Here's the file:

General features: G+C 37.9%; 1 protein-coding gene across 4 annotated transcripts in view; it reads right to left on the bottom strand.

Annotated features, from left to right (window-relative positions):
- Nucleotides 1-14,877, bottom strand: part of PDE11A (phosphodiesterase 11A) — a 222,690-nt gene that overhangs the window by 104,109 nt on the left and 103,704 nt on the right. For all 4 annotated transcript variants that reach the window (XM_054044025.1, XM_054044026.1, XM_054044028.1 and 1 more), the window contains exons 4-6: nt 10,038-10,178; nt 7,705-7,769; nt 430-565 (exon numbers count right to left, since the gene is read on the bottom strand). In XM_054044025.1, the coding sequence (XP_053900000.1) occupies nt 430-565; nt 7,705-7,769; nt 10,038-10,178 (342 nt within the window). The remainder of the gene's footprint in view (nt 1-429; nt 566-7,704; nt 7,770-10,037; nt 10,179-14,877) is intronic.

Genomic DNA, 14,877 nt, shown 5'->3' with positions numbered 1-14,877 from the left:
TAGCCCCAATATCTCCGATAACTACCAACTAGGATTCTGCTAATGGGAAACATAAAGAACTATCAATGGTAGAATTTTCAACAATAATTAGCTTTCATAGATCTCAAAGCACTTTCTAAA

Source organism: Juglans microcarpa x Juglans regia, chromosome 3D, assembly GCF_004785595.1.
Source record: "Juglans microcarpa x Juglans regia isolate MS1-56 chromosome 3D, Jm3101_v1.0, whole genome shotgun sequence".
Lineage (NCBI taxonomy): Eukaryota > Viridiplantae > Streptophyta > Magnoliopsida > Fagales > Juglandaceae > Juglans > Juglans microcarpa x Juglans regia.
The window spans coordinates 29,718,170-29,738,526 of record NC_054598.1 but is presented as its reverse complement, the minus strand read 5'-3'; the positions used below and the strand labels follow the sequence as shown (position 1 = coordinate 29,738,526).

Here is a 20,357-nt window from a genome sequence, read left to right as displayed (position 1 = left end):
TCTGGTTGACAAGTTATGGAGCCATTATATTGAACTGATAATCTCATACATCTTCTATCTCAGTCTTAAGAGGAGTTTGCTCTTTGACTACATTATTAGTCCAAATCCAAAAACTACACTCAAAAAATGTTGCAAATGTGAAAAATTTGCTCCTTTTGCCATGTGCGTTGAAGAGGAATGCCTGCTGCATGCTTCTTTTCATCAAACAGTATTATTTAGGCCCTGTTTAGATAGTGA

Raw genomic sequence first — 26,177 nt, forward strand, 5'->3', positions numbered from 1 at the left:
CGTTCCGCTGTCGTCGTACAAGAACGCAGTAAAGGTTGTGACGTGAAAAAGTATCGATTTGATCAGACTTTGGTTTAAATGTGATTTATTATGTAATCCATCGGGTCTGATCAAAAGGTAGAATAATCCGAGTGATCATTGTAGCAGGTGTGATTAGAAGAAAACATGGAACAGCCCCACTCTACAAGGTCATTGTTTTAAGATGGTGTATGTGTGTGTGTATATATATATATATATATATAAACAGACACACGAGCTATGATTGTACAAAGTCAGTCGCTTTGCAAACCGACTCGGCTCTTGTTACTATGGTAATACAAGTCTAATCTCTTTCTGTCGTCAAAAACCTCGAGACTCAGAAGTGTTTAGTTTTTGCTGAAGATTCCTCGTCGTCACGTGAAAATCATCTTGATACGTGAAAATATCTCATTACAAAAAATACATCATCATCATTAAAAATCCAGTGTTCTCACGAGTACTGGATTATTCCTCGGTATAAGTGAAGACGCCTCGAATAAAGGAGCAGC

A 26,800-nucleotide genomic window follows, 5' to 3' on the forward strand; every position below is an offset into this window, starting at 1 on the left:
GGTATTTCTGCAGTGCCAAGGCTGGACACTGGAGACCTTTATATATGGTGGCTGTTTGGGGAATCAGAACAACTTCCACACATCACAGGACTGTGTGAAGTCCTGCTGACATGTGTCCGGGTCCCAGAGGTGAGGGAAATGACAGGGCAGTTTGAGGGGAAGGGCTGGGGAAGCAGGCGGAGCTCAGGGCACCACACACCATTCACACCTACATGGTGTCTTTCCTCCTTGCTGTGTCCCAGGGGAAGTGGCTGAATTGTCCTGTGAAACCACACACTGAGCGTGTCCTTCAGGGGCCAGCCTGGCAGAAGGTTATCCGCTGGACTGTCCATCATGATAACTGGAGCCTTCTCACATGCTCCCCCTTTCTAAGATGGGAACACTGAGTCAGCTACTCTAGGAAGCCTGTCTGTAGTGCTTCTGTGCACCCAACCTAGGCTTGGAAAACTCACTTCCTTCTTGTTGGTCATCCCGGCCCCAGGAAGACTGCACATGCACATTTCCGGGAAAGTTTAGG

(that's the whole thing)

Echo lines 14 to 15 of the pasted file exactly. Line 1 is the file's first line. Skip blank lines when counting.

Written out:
A 26,800-nucleotide genomic window follows, 5' to 3' on the forward strand; every position below is an offset into this window, starting at 1 on the left:
GGTATTTCTGCAGTGCCAAGGCTGGACACTGGAGACCTTTATATATGGTGGCTGTTTGGGGAATCAGAACAACTTCCACACATCACAGGACTGTGTGAAGTCCTGCTGACATGTGTCCGGGTCCCAGAGGTGAGGGAAATGACAGGGCAGTTTGAGGGGAAGGGCTGGGGAAGCAGGCGGAGCTCAGGGCACCACACACCATTCACACCTACATGGTGTCTTTCCTCCTTGCTGTGTCCCAGGGGAAGTGGCTGAATTGTCCTGTGAAACCACACACTGAGCGTGTCCTTCAGGGGCCAGCCTGGCAGAAGGTTATCCGCTGGACTGTCCATCATGATAACTGGAGCCTTCTCACATGCTCCCCCTTTCTAAGATGGGAACACTGAGTCAGCTACTCTAGGAAGCCTGTCTGTAGTGCTTCTGTGCACCCAACCTAGGCTTGGAAAACTCACTTCCTTCTTGTTGGTCATCCCGGCCCCAGGAAGACTGCACATGCACATTTCCGGGAAAGTTTAGG